Once you find out the type of laser, you can ask your doctor if it might be helpful for your skin to be exposed to that light. Different skin tones and hair color may require different lasers, but the lasers used for hair removal usually are different from the UV light used to treat psoriasis.
Before you subject any large area of your body to laser hair removal, it’s a good idea to try it on a small test area first. This will give you the information you need to determine whether it is likely to be safe for you to continue treatment or whether it is going to trigger or worsen psoriasis.
If you do undergo laser hair removal, make sure to follow your practitioner’s aftercare instructions. These will include avoiding sunlight as much as possible and using sunscreen whenever you do go into the sun — even for a brief period of time. Avoid tanning beds, sun lamps, and other tanning equipment, too.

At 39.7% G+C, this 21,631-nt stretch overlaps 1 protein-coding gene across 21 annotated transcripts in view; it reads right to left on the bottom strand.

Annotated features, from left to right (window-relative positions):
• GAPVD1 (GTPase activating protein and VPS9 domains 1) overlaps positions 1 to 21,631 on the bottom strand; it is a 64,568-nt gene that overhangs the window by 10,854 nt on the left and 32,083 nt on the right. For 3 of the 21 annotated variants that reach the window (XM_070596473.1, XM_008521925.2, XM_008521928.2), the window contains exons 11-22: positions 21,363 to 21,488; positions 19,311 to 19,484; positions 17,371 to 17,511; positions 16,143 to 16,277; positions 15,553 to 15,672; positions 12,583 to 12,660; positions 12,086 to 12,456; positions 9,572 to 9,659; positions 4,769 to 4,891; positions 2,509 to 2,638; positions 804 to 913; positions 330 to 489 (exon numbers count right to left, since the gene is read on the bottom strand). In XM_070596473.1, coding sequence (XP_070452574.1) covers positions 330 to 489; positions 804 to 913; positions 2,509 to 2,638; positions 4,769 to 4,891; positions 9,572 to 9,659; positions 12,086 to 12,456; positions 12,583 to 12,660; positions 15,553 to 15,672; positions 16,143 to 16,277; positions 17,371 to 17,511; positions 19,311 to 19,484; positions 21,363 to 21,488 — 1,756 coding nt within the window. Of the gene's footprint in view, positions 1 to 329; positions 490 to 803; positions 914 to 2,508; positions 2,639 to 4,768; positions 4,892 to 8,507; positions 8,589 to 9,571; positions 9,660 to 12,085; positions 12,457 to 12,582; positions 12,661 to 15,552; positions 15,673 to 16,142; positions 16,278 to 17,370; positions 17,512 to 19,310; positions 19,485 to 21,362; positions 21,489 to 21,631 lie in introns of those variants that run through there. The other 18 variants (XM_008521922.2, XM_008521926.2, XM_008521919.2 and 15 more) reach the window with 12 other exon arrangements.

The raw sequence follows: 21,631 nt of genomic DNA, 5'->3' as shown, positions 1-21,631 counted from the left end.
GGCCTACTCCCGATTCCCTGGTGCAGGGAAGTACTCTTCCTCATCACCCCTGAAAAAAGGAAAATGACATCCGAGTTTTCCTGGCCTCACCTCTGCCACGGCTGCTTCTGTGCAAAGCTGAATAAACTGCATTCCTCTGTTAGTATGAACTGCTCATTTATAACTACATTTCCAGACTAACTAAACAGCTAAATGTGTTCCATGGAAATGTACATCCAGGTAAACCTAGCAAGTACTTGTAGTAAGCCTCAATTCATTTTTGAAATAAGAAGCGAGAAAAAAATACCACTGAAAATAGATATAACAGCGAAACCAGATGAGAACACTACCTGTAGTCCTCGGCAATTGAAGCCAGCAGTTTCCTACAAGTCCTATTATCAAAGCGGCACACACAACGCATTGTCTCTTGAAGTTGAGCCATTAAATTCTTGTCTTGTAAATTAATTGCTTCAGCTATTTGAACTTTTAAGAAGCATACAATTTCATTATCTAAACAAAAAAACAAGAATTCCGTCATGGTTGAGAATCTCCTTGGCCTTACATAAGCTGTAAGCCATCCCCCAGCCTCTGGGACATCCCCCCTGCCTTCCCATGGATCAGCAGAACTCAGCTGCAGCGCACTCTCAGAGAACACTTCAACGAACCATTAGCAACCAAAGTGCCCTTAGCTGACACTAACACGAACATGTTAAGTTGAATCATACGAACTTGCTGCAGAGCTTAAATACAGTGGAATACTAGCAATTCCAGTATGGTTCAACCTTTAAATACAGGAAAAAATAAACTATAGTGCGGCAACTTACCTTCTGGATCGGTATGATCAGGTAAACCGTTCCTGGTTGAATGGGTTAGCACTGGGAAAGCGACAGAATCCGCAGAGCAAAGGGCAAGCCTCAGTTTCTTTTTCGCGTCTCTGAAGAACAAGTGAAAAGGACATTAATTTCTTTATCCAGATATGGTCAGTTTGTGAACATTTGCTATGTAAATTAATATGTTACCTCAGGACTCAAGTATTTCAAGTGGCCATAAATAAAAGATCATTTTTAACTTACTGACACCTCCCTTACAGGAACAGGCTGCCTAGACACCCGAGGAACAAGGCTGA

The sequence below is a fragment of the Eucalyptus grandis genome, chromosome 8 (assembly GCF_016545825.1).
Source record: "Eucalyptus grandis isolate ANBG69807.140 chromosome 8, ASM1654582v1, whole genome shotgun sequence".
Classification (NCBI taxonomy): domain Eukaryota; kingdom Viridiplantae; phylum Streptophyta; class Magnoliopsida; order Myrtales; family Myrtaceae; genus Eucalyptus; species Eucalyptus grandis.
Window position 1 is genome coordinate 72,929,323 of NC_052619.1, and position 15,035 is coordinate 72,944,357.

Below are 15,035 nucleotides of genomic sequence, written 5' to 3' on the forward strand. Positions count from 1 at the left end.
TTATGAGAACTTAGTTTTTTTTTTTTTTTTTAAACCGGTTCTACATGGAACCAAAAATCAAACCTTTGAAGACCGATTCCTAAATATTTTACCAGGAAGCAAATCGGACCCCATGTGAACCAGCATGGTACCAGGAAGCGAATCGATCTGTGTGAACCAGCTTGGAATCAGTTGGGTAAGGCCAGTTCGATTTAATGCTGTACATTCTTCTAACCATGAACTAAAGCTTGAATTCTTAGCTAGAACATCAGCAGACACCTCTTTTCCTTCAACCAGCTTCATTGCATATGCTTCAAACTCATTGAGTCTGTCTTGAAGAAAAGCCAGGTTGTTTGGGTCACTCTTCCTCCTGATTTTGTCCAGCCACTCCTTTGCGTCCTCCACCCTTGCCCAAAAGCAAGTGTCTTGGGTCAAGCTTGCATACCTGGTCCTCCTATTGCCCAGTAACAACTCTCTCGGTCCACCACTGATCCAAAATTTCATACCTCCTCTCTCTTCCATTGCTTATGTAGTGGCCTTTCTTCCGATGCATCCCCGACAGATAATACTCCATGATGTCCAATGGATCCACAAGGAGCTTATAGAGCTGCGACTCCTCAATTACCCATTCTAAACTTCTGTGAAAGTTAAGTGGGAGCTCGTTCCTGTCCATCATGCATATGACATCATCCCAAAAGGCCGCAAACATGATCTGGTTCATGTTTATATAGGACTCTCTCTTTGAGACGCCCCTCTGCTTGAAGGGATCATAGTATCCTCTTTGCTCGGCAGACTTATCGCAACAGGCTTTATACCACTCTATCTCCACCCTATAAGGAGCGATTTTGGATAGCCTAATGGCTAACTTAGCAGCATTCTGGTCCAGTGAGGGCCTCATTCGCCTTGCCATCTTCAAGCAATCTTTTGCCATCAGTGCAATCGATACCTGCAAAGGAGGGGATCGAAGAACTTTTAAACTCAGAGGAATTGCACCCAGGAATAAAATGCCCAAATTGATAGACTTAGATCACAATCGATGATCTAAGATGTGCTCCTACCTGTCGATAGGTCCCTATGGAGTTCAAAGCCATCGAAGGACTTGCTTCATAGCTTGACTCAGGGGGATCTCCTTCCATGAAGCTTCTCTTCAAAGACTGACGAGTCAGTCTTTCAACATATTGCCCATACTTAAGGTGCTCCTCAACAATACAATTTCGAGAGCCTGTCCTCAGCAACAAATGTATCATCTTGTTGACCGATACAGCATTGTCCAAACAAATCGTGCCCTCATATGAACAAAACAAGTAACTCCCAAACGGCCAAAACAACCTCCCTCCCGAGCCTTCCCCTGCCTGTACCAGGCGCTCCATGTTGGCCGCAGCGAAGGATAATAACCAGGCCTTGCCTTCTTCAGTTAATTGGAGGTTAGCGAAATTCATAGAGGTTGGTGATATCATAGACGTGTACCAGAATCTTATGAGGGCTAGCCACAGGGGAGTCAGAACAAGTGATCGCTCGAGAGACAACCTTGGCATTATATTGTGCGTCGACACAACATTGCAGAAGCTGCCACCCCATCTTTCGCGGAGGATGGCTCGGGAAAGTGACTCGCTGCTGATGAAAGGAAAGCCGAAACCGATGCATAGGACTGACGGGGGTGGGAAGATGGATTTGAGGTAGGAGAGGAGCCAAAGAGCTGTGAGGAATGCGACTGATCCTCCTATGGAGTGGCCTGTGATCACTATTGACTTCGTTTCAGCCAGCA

Applying a cool compress may help with any swelling or discoloration in days following the procedure.
Follow any additional instructions your doctor or dermatology provider gives you. They may be specific to your skin, your hair, or the laser process they use. Be sure to contact your doctor about any concerning symptoms after laser hair removal.
MyPsoriasisTeam is the social network for people with psoriasis and psoriatic arthritis, and their loved ones. On MyPsoriasisTeam, more than 117,000 members come together to ask questions, give advice, and share their stories with others who understand life with psoriasis and psoriatic arthritis.